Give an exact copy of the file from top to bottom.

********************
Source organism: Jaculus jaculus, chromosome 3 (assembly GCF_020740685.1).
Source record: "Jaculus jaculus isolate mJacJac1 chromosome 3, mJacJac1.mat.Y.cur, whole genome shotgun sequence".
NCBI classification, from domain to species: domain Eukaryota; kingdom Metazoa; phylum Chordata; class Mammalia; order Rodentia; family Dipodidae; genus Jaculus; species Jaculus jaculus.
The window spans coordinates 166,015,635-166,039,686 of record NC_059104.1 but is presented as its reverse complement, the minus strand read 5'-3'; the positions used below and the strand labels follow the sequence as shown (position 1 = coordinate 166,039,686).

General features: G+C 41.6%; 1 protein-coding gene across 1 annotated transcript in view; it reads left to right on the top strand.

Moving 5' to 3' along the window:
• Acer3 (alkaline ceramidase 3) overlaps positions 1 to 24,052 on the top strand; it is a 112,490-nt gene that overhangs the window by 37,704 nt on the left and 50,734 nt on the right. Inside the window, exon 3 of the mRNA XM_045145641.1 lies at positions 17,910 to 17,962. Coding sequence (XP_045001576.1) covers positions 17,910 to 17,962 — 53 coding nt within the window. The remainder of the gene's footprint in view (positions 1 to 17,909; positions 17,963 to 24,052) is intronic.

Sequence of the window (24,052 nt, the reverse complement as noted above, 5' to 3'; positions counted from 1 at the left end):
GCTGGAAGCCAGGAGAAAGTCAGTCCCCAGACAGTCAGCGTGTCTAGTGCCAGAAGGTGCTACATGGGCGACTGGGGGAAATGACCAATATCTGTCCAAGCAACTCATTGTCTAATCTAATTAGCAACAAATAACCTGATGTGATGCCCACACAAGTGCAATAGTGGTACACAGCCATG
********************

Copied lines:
Source organism: Jaculus jaculus, chromosome 3 (assembly GCF_020740685.1).
Source record: "Jaculus jaculus isolate mJacJac1 chromosome 3, mJacJac1.mat.Y.cur, whole genome shotgun sequence".
NCBI classification, from domain to species: domain Eukaryota; kingdom Metazoa; phylum Chordata; class Mammalia; order Rodentia; family Dipodidae; genus Jaculus; species Jaculus jaculus.
The window spans coordinates 166,015,635-166,039,686 of record NC_059104.1 but is presented as its reverse complement, the minus strand read 5'-3'; the positions used below and the strand labels follow the sequence as shown (position 1 = coordinate 166,039,686).

General features: G+C 41.6%; 1 protein-coding gene across 1 annotated transcript in view; it reads left to right on the top strand.

Moving 5' to 3' along the window:
• Acer3 (alkaline ceramidase 3) overlaps positions 1 to 24,052 on the top strand; it is a 112,490-nt gene that overhangs the window by 37,704 nt on the left and 50,734 nt on the right. Inside the window, exon 3 of the mRNA XM_045145641.1 lies at positions 17,910 to 17,962. Coding sequence (XP_045001576.1) covers positions 17,910 to 17,962 — 53 coding nt within the window. The remainder of the gene's footprint in view (positions 1 to 17,909; positions 17,963 to 24,052) is intronic.

Sequence of the window (24,052 nt, the reverse complement as noted above, 5' to 3'; positions counted from 1 at the left end):
GCTGGAAGCCAGGAGAAAGTCAGTCCCCAGACAGTCAGCGTGTCTAGTGCCAGAAGGTGCTACATGGGCGACTGGGGGAAATGACCAATATCTGTCCAAGCAACTCATTGTCTAATCTAATTAGCAACAAATAACCTGATGTGATGCCCACACAAGTGCAATAGTGGTACACAGCCATG